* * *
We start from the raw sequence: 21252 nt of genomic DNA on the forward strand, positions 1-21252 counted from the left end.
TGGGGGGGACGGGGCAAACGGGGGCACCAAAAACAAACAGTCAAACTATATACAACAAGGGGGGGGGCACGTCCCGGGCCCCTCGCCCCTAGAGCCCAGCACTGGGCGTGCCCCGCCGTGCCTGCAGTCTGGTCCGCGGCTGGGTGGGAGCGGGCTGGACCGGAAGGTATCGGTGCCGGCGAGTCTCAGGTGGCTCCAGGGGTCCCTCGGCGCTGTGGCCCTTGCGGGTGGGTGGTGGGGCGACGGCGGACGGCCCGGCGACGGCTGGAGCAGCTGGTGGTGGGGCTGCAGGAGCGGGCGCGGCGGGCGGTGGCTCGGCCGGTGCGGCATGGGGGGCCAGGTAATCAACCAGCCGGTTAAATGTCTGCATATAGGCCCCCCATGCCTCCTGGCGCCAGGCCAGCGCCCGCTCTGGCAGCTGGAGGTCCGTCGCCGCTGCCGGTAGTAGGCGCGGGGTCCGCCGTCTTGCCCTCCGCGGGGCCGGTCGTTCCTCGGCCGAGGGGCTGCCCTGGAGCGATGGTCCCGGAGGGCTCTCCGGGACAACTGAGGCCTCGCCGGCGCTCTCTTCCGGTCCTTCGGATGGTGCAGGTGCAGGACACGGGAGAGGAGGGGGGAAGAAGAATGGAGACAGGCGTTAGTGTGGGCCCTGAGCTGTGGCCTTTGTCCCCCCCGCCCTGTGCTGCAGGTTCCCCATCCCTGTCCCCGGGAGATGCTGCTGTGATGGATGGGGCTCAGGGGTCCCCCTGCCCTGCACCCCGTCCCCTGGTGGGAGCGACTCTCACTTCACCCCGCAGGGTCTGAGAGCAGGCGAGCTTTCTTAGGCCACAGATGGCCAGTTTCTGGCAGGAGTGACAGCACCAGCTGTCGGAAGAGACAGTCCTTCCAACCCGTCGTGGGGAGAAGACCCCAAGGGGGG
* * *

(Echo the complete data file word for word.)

We start from the raw sequence: 21252 nt of genomic DNA on the forward strand, positions 1-21252 counted from the left end.
TGGGGGGGACGGGGCAAACGGGGGCACCAAAAACAAACAGTCAAACTATATACAACAAGGGGGGGGGCACGTCCCGGGCCCCTCGCCCCTAGAGCCCAGCACTGGGCGTGCCCCGCCGTGCCTGCAGTCTGGTCCGCGGCTGGGTGGGAGCGGGCTGGACCGGAAGGTATCGGTGCCGGCGAGTCTCAGGTGGCTCCAGGGGTCCCTCGGCGCTGTGGCCCTTGCGGGTGGGTGGTGGGGCGACGGCGGACGGCCCGGCGACGGCTGGAGCAGCTGGTGGTGGGGCTGCAGGAGCGGGCGCGGCGGGCGGTGGCTCGGCCGGTGCGGCATGGGGGGCCAGGTAATCAACCAGCCGGTTAAATGTCTGCATATAGGCCCCCCATGCCTCCTGGCGCCAGGCCAGCGCCCGCTCTGGCAGCTGGAGGTCCGTCGCCGCTGCCGGTAGTAGGCGCGGGGTCCGCCGTCTTGCCCTCCGCGGGGCCGGTCGTTCCTCGGCCGAGGGGCTGCCCTGGAGCGATGGTCCCGGAGGGCTCTCCGGGACAACTGAGGCCTCGCCGGCGCTCTCTTCCGGTCCTTCGGATGGTGCAGGTGCAGGACACGGGAGAGGAGGGGGGAAGAAGAATGGAGACAGGCGTTAGTGTGGGCCCTGAGCTGTGGCCTTTGTCCCCCCCGCCCTGTGCTGCAGGTTCCCCATCCCTGTCCCCGGGAGATGCTGCTGTGATGGATGGGGCTCAGGGGTCCCCCTGCCCTGCACCCCGTCCCCTGGTGGGAGCGACTCTCACTTCACCCCGCAGGGTCTGAGAGCAGGCGAGCTTTCTTAGGCCACAGATGGCCAGTTTCTGGCAGGAGTGACAGCACCAGCTGTCGGAAGAGACAGTCCTTCCAACCCGTCGTGGGGAGAAGACCCCAAGGGGGG